The graphics during gameplay can be fairly blurry, but that’s mostly because playing this game on an HD TV today isn’t exactly ideal. Not to mention the fact that for being a console FPS game from the mid-90s, the controls haven’t aged well either. Modern console FPS gamers don’t know how lucky they are to be able to play first person shooters with controllers that have two analog sticks. Back in 1996 when this was released, we had a D-pad and face buttons, and had to make the most out of them in terms of moving around smoothly (Jesus fucking Christ I sound old). The game boasts some super eerie sound effects and has a pretty good atmosphere as well, so it still delivers the goods in terms of action and fright elements.

All in all, if you can find Alien Trilogy for cheap (which is more than likely, the PS1 version is fairly common), it’s definitely worth picking up. For a mid-90s Doom clone, it does things pretty well and captures enough elements of the Alien films to make fans happy. If you remember playing this 20 years ago and enjoyed it, I’d recommend going back to it if possible. If you never got to experience it back then, I say check it out. You can do a lot worse with first person shooters based on the Alien franchise, such as the next game we’ll focus on in the next installment of the Horror Game Vault…Alien: Resurrection.

HORROR GAME VAULT: CASTLEVANIA: BLOODLINES

By Nick Durham

I have a lot of love for Konami’s Castlevania franchise, and have since I was about six years old or so. At that age I had discovered the original trilogy of Castlevania games for the 8-bit Nintendo Entertainment System (aka, the NES) and immediately fell in love with them, despite the fact that they’re incredibly difficult games. The gothic atmosphere, endless hordes of monsters to slay, and the incredible satisfaction felt by obliterating them with your whip and various sub-weapons made me a Castlevania fan for life. By the time the 16-bit generation was upon us, I had no luck in getting a Super Nintendo console, so I sadly missed out on the glorious Super Castlevania IV until much later. What I did manage to land was a Sega Genesis, and in 1994 the console was graced with the exclusive Castlevania: Bloodlines.

Unlike previous games in the series, Castlevania: Bloodlines doesn’t have you playing as a member of the Belmont clan. Instead you choose to play as either John Morris (son of Quincy Morris from Bram Stoker’s Dracula novel) who wields the Vampire Killer whip, or Eric Lecarde who wields a big-ass spear. The game’s storyline revolves around Dracula’s niece Elizabeth Bartley, who orchestrates World War I as part of a plot to resurrect her deceased uncle. John and Eric travel to Europe to confront her and her hordes of undead minions, concluding (of course) with a final battle against the resurrected Dracula.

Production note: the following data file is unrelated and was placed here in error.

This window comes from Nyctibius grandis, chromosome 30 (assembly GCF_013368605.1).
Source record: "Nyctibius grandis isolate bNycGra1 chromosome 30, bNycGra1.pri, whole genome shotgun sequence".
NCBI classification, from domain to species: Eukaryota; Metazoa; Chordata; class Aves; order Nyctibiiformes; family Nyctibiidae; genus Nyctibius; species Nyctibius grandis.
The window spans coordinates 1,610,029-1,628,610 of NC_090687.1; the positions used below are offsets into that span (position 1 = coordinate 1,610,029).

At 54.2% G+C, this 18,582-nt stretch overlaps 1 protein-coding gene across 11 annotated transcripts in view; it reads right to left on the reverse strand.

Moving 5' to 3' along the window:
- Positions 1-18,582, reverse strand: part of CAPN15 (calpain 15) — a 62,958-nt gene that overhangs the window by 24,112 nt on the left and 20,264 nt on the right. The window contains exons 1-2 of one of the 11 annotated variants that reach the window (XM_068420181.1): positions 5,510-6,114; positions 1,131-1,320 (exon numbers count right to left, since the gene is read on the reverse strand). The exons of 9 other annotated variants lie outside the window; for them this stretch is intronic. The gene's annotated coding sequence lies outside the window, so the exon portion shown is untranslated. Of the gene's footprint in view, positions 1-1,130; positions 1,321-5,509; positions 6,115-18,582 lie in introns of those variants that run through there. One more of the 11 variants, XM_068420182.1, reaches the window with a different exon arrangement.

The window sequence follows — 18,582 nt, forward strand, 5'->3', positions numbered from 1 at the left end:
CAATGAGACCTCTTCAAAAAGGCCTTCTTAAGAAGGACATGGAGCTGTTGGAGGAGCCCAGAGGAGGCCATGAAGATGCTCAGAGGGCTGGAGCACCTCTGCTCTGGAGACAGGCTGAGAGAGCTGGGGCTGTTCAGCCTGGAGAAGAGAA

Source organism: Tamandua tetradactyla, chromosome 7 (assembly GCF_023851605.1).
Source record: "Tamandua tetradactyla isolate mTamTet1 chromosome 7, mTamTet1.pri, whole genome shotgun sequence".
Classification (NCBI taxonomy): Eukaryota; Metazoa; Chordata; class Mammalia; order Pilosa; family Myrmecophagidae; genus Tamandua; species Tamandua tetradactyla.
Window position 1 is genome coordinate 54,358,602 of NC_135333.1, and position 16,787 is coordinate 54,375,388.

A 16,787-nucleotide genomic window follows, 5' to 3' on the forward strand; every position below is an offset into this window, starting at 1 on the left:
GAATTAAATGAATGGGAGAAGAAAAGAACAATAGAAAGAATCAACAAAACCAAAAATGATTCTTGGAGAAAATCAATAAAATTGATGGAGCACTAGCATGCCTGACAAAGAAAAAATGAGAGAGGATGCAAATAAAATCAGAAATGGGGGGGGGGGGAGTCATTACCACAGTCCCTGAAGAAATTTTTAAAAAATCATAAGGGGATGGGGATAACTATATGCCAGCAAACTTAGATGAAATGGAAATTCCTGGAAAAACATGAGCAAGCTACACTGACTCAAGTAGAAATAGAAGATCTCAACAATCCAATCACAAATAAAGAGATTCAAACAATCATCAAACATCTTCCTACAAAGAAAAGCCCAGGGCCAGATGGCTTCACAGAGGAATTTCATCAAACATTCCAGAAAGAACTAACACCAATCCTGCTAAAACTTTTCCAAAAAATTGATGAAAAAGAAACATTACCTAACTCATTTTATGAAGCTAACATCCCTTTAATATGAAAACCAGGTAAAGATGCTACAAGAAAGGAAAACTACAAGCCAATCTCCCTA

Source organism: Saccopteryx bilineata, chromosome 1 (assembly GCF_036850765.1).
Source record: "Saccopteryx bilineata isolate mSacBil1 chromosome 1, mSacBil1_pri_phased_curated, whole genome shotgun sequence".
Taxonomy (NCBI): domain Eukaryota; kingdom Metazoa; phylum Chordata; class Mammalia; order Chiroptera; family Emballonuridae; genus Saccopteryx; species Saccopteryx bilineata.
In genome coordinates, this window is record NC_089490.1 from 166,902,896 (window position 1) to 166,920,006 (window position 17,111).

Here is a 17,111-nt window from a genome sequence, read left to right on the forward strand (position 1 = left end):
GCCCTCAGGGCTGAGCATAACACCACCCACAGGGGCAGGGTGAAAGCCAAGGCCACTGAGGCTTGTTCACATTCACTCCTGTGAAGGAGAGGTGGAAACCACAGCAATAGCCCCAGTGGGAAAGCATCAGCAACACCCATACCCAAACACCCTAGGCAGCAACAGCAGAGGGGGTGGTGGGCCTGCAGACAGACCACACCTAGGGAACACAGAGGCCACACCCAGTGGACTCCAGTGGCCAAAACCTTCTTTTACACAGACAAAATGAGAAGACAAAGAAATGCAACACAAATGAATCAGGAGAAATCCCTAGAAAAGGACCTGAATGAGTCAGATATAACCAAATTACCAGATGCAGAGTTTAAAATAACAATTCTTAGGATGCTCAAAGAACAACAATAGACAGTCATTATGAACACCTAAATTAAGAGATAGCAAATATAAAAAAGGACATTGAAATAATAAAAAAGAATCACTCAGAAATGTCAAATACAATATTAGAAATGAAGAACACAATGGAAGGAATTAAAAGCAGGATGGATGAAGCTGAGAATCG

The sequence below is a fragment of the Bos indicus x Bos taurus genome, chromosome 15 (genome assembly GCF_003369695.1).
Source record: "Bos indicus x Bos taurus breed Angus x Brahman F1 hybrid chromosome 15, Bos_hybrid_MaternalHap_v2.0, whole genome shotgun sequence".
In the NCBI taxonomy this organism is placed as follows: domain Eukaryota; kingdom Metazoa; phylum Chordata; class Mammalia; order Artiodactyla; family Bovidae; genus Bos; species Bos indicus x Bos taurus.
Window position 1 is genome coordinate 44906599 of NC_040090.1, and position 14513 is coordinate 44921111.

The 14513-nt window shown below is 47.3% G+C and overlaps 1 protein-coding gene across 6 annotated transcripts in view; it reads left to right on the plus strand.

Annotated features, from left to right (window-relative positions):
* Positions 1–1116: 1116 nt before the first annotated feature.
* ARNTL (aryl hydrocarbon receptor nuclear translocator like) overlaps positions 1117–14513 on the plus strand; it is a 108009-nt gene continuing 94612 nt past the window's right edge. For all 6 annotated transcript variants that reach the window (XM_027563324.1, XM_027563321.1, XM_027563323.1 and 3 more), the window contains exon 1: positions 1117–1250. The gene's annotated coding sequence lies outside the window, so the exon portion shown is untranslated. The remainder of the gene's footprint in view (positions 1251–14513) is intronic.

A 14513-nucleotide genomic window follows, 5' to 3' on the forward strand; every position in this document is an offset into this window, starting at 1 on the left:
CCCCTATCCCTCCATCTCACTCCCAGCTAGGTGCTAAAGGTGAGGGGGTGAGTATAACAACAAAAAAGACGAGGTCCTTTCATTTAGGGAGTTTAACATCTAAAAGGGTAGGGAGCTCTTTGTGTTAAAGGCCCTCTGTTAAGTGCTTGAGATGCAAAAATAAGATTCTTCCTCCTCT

The first Castlevania game to not fully take place in Dracula’s castle (instead you travel throughout various parts in Europe), Castlevania: Bloodlines is mostly typical side-scrolling Castlevania fare. After Super Castlevania IV on the Super NES a few years prior allowed you to control firing your whip in any direction, this game returns you to the standard one-way whip attack, although there are a few times when you can switch up what direction you’re firing. The Item Crash feature from Castlevania: Rondo of Blood returns here as well, although it isn’t quite implemented as well here as it was there. Where this game really excels however is in its graphics and especially the music. The Sega Genesis wasn’t as powerful as its competitor the Super NES, but Konami really put their all into making this game look and sound wonderful. It’s still one of the best looking and sounding games to ever hit the Genesis, and remains one of the best games to ever grace the console. There’s interesting graphical effects including water reflections and multi-jointed/animated bosses. 

Like the previous games in the Castlevania franchise, Castlevania: Bloodlines is challenging as hell and will push you to your limits, but it’s still a massively fun and entertaining title. As I said, it’s one of the best games in the Genesis library, and one of my personal favorites in the Castlevania franchise. If you’re a retro gamer looking to pick this up, be prepared to drop a good amount of cash for a complete copy.